In a statement today the country’s prosecution authority said the evidence has “weakened considerably” in the almost a decade that’s elapsed since the events in question.

“I would like to emphasise that the injured party has submitted a credible and reliable version of events. Her statements have been coherent, extensive and detailed; however, my overall assessment is that the evidential situation has been weakened to such an extent that that there is no longer any reason to continue the investigation,” said Eva-Marie Persson, Sweden’s deputy director of public prosecution.

The prosecutor had only announced in May that it was reopening an investigation into allegations of sexual offences which date back to August 2010. The investigation was earlier discontinued in 2017 but reopened at the request of the lawyer for the alleged victim following Assange’s arrested at the Ecuadorian embassy in London, after the country withdrew diplomatic immunity.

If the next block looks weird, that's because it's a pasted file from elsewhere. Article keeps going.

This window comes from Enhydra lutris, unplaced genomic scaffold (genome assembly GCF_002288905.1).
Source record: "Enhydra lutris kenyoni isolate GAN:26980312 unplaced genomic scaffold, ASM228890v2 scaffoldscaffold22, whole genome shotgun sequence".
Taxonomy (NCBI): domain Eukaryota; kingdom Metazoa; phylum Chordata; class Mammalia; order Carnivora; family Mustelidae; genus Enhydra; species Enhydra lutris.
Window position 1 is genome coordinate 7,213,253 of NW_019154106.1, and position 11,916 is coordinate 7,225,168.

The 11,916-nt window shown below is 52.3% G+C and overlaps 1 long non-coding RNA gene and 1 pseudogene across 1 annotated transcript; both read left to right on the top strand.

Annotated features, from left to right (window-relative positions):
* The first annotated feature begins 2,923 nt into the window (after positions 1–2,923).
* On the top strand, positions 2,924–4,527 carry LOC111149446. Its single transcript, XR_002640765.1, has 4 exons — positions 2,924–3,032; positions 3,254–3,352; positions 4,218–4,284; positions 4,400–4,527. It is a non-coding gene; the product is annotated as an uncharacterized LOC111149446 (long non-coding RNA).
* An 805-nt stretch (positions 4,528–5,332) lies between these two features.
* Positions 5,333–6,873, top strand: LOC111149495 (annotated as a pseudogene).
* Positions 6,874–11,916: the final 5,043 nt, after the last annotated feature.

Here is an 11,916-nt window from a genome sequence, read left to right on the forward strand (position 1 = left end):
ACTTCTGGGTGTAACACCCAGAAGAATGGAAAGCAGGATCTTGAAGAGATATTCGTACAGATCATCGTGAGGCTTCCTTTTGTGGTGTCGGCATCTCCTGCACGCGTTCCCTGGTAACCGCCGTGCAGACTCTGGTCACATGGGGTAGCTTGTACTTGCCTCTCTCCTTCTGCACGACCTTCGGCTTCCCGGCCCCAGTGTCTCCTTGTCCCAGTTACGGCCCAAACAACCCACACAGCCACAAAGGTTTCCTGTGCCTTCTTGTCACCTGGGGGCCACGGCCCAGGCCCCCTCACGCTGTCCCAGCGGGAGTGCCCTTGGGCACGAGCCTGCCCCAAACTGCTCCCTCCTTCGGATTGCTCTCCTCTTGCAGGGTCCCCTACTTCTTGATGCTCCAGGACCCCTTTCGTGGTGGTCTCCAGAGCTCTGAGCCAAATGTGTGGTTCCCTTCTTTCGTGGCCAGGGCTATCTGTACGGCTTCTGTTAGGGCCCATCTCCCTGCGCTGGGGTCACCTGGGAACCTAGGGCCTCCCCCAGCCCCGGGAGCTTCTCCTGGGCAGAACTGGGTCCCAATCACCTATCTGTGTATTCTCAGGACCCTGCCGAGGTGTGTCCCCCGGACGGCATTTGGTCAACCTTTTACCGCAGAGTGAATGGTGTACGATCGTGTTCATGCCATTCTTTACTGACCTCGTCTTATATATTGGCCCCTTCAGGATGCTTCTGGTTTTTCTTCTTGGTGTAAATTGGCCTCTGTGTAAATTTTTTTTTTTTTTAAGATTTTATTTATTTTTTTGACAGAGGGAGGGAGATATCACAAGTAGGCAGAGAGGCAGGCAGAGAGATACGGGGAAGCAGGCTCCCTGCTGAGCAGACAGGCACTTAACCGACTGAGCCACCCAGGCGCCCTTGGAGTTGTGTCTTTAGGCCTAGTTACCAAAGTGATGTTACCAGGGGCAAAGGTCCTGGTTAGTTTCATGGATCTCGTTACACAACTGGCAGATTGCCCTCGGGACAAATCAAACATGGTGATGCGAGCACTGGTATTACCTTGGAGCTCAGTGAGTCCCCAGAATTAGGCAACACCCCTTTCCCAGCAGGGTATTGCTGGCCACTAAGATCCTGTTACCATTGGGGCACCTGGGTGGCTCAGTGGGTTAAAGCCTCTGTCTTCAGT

After his arrest Assange was convicted for violating bail conditions and sent to Belmarsh prison in London where he remains.

He is now facing potential extradition to the US which quickly instigated extradition proceedings against him — initially charging Assange with conspiracy to hack into a classified computer, and then additional charges under the Espionage Act.

The extradition hearing is due to take place in February 2020 after a UK judge denied a request by Assange’s lawyers to delay proceedings to give him more time to prepare his defence.

When Assange fled to the Ecuadorian embassy in 2012 it was an attempt to avoid extradition to Sweden. The Wikileaks founder claimed he would be at risk of extradition to the US. But after spending some seven years of self-imposed incarceration in Knightsbridge he faces a major legal fight to stave off the same outcome.